Take a seat in The Devil’s Chair - if you dare cover

Take a seat in The Devil’s Chair – if you dare

Venture into the shadowy past of the Devil's Chair - La Sedia del Diavolo - where history and myth intertwine. An ancient Roman mausoleum that became a symbol of fear, attracting alchemists, mystics, and tales of the devil himself.
Devil’s Chair
19th-century view of La Sedia del Diavolo, or The Devil's Chair, then surrounded by the Roman Campagna

La Sedia del Diavolo – Devil's Chair, Rome

I was recently on one of my regular visits to Rome when I wandered into the ‘Quartiere Africano’ in the city’s north-eastern suburbs, where I beheld the once-dreaded La Sedia del Diavolo, or Devil's Chair. This structure was once in a lonely spot outside the city walls, but urbanisation has surrounded The Chair which looks rather forlorn nowadays. Not so in centuries past.

The monument began life as a mausoleum built to house the remains of an important Roman in the 2nd-century AD; generally assumed to be Elio Callistio, a freed slave in the retinue of the Emperor Hadrian. The building resembled a pedimented temple set on a podium base, with two levels of rooms supported by arches and with statuary niches. Over time much was lost, as brickwork, marble and decoration were pilfered to be reused. By the Middle Ages it looked much like it does now – a big, squat, chunk of masonry with horizontal arms.

The Chair became the lair of wolves and the notorious local bandits (see Dumas’ The Count of Monte Cristo for literary confirmation), who stalked the Campagna, killing, kidnapping, and robbing. The flickering satanic glow from their fires in the ruin made witnesses fear the Devil was abroad, observing the Papacy from his throne.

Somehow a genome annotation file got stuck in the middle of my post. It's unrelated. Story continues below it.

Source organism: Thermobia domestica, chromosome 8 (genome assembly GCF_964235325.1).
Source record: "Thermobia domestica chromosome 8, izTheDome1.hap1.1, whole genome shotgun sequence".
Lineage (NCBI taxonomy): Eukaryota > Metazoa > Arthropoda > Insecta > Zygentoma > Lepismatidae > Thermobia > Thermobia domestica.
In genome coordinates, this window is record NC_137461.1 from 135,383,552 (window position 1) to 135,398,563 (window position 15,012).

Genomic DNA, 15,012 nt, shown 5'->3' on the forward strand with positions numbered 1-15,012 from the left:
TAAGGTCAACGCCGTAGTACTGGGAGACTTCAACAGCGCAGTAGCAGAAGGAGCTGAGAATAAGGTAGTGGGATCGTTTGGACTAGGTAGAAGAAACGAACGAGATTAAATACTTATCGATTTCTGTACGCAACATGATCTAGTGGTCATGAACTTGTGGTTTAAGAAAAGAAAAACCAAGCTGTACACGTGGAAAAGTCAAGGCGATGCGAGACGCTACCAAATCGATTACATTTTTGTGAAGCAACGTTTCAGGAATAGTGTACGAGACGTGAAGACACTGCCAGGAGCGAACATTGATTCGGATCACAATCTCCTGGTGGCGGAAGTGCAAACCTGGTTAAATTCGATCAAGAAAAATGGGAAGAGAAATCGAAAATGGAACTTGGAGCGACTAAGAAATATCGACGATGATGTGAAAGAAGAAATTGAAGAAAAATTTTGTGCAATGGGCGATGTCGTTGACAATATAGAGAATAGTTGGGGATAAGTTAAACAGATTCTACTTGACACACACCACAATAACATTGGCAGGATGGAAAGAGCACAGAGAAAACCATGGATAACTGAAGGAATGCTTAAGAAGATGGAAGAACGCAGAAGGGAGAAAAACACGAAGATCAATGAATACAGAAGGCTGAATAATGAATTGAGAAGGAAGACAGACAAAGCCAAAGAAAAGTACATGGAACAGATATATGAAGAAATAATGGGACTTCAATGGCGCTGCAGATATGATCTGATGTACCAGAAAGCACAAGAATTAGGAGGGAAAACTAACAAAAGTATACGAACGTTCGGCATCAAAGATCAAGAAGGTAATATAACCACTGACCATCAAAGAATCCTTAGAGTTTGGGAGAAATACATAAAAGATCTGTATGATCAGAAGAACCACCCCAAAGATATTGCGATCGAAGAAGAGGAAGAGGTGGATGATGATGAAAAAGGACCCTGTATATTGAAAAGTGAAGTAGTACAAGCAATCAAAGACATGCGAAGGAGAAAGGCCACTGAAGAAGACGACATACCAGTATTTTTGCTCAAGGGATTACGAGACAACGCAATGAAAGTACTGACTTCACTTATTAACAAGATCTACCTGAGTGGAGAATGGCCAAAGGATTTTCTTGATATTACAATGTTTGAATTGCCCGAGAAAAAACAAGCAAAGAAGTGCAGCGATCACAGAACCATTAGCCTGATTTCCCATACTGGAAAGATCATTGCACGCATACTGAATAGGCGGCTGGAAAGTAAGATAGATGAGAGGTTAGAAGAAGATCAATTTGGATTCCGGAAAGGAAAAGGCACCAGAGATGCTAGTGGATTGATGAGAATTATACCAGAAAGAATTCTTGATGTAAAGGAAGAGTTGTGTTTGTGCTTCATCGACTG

devil’s chair
Wikimedia Commons

The Devils Chair Hidden Kabala Legend

The Devil’s Chair attracted all sorts of crackpots, would-be alchemists, charlatans, Satanists and other weirdos. Renaissance alchemist and self-proclaimed miracle-worker Leonard Thurneysser (1531-96), is said to have carved the word ‘KABALA’ on the sepulchre, with each letter hidden in a different spot. If you were ‘lucky’ enough to uncover the inscription, the observer gained magical powers to alter the course of their fate. Akin to Polanski’s 1999 motion picture, The Ninth Gate, one assumes.

The Ninth Gate (1999)

Swearing Eternal Loyalty to the Goat-demon Mephistopheles

The 18th century mystic Marco Dominici (or Marcolino dei Prodigi as he styled himself) arranged orgies within the walls of The Chair*, where guests swore their eternal loyalty to the goat-demon Mephistopheles. Marco’s increasingly wild prophecies included predicting the downfall of the Holy Mother Church itself. No big surprise as after this particular punt he was soon arrested, thence to disappear from any records.

* Through a staircase, under the podium, it was possible to reach a semi-subterranean room, with a white mosaic floor.

The Devil Rides Out (1968)

Devil’s Chair Healing Remedy?

In the early 19th century, a shepherd by the name of Giovanni claimed to possess miraculous healing abilities, specifically for tummy troubles by using a ‘wonder tonic’ he created by crushing up bricks from the Devil’s Chair into a fine powder to be taken with water. But, after he ‘healed’ a young woman called Assunta from dysentery, he was accused of witchcraft by the church and fled the vicinity.

devil’s chair
Wikimedia Commons

The superstitions about the Chair carried on until the last century, if not beyond. In the 1950s, locals petitioned the council to change the name of the piazza from Già Piazza del Sede del Diavolo to the less overtly creepy Piazza Elio Callistio (the name of Hadrian’s freedman).